BP was adapting the Northwest Indiana facility, the largest in its global profile, to changes in the oil business. The former Standard Oil Refinery, which dated back to the 19th century, had mainly refined Texas sweet crude but was converted for heavier crudes piped in from the oil sands region of Canada and the Dakotas. Northwest Indiana is like that, always adapting to what the market needs. “Maintaining a resilient economy with a diversified and competitive business environment is critical and Northwest Indiana, Lake County in particular, weathered the previous economic downturn due to a number of major expansion projects in key industry sectors,” Lauerman said. “Economic development professionals in Northwest Indiana work to avoid and prevent significant disruptions by engaging in a variety of business retention programs, fostering strong relationships with local employers, and keeping open lines of communication with community leaders. When we can foresee, adapt to and leverage change to an advantage, we are better positioned grow existing and attract new businesses, retain and add jobs and continue to thrive on the local and regional level.”
For further information, please contact:
Clarence L. Hulse
Executive Director
Economic Development Corporation - Michigan City
Two Cadence Park Plaza, Michigan City, IN 46360 Phone: 219.873.1211 Fax: 219.873.1595 Email: [email protected]

Missouri is home to 10 Fortune 500 companies and just as many of America’s Largest Private Companies as designated by Forbes. Missouri has maintained a solid business environment over a period of time and this has helped companies new to the state plan for growth even before they get arrive. These three key strengths are putting the state on the short list of today’s companies: labor, logistics, and long-term business benefits.
The high quality of Missouri’s infrastructure gives
it’s businesses an edge over the competition, insuring efficient accessibility to major markets for all their distribution and telecommunication needs. No state is more perfectly centered than Missouri. Not only is the country’s population center located in Missouri, the state is also within 600 miles of 52% of all U.S. manufacturing plants.
With more than 3 million educated workers, Missouri has a greater talent pool than 20 other states, including most of its neighbors. And it’s not
just a quantitative thing. Missouri’s workers have a higher level of educational attainment than the national norm, many having studied at one or more of the state’s nearly 140 post-secondary degree- granting institutions. Educational partnerships and customizable training programs bolster what is already a key asset for growing businesses. Others attribute their prosperity to the state’s low business energy costs, low corporate income taxes and skilled workforce.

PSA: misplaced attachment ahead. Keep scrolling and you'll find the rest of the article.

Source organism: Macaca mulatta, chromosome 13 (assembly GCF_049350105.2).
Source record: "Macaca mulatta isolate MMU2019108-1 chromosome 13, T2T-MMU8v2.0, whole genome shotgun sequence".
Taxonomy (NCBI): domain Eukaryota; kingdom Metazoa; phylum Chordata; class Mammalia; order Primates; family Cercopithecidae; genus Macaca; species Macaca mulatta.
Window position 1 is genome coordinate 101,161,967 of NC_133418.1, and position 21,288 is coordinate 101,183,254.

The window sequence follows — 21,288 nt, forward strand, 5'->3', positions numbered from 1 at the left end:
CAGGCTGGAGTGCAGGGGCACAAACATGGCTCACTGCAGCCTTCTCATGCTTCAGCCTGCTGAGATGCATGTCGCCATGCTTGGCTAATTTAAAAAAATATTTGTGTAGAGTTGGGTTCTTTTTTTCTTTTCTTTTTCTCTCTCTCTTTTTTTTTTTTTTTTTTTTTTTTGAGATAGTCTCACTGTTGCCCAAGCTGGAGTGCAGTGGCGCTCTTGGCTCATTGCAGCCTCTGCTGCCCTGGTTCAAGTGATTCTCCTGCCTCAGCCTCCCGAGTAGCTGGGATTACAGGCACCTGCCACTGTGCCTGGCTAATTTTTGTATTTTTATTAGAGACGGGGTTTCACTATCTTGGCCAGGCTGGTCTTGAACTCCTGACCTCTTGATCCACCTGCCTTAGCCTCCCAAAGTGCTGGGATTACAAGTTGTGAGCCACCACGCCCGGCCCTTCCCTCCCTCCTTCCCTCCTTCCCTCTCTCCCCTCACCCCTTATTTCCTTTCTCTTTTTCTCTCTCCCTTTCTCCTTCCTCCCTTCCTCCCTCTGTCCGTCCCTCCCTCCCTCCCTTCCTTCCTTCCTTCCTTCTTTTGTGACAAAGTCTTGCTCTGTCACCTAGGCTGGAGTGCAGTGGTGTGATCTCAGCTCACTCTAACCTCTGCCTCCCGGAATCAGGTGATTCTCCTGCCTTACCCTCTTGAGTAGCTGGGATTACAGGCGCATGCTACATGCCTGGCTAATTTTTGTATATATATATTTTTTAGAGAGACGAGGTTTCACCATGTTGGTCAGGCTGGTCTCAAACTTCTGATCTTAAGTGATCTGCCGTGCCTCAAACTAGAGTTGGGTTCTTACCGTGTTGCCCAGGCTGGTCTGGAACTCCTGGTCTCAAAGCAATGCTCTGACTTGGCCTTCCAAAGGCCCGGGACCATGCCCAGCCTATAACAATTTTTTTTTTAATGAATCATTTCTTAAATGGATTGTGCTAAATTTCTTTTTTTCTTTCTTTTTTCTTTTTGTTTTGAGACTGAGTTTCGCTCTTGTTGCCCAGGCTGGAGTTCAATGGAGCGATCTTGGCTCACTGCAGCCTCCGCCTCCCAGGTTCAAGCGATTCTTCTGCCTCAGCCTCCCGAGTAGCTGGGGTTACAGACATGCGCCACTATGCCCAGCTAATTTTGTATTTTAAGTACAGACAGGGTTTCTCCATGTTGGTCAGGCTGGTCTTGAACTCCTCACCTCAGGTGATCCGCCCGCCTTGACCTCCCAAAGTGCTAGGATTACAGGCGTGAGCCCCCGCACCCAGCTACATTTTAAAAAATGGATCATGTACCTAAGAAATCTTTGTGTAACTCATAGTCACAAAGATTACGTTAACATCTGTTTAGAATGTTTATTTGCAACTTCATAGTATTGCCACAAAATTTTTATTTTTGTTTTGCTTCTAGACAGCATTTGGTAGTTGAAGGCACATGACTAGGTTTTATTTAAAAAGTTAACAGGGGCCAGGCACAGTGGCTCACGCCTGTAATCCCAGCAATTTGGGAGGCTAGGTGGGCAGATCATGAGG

America’s other ‘Bay Area’ poised to direct the knowledge economy.
Instead of betting on specifics, Tampa Bay is positioned well to upgrade economics itself.
With hundreds of billions in cash the technology sector has the ability to vastly improve society and in 2014 the U.S. supreme court cleared the way for corporations “to provide protection for human beings.” While the pieces are in place for a renaissance in human understanding, innovation, and achievement the technology sector’s luminaries are woefully misinformed by antiquated economic policy.
A new economic center
The field of economics is in need of disruptive and innovative new ideas. Ideas nurtured in an environment better suited for the knowledge economy than the last century’s industrial centers. Since the 1950s millions of people have relocated to Florida because of the warm climate and quality of life. Floridians understand there is more to life than the grueling toil found in the Northeast and Midwest.
Tampa Bay’s unique mix of outside investors like V. M. Ybor, Henry Plant, and Jeff Vinik have illustrated the power of private investment. From the resulting historic mutual aide societies and cigar factory lectores to the disruptive innovation of Wikipedia founded in Saint Petersburg and the burgeoning ecosystem of social enterprise, this is a place that deeply values community. That understands that without community there is no economy. As a community Tampa Bay can come together using these combined experiences to deeply understand and subsequently direct the twenty-first century economy.
Vinny Tafuro is a visionary thinker, writer, entrepreneur, communications theorist, and economist. Author of two books, Corporate Empathy and Unlocking the Labor Cage, he is a pioneering advocate for the twenty-first century economy that is disrupting society’s most rigid institutions and beliefs.
His economic theories explore the societal and economic shifts being catalyzed by corporations as a result of technology, corporate personhood, and evolving human cognition.
Communities everywhere are trying to pinpoint where to invest time and resources to best prepare for the quickly changing global economy. Instead of betting on specifics, TampaBayispositionedwellto